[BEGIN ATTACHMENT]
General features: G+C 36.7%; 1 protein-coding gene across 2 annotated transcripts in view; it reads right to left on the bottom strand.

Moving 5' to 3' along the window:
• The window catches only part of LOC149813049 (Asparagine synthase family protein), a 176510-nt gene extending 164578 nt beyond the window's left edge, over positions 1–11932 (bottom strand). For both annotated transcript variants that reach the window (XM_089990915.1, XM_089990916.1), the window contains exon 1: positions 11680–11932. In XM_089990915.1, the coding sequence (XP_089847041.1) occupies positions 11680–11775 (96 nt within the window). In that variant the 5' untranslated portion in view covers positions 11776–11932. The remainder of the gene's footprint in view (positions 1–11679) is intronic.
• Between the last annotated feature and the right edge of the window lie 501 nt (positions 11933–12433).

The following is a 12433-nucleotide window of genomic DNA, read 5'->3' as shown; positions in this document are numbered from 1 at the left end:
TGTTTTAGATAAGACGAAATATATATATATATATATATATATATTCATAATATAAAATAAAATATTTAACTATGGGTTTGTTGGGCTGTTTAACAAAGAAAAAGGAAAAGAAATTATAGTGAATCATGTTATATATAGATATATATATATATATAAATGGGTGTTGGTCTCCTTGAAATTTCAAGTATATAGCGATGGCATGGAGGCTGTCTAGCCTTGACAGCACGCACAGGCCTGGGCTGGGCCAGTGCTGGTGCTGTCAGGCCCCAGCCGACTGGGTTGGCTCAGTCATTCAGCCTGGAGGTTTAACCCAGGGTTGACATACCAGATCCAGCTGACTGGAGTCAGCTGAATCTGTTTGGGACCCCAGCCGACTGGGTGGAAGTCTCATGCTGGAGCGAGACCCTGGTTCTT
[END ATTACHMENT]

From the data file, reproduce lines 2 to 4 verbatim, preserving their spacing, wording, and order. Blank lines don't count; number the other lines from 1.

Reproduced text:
Moving 5' to 3' along the window:
• The window catches only part of LOC149813049 (Asparagine synthase family protein), a 176510-nt gene extending 164578 nt beyond the window's left edge, over positions 1–11932 (bottom strand). For both annotated transcript variants that reach the window (XM_089990915.1, XM_089990916.1), the window contains exon 1: positions 11680–11932. In XM_089990915.1, the coding sequence (XP_089847041.1) occupies positions 11680–11775 (96 nt within the window). In that variant the 5' untranslated portion in view covers positions 11776–11932. The remainder of the gene's footprint in view (positions 1–11679) is intronic.
• Between the last annotated feature and the right edge of the window lie 501 nt (positions 11933–12433).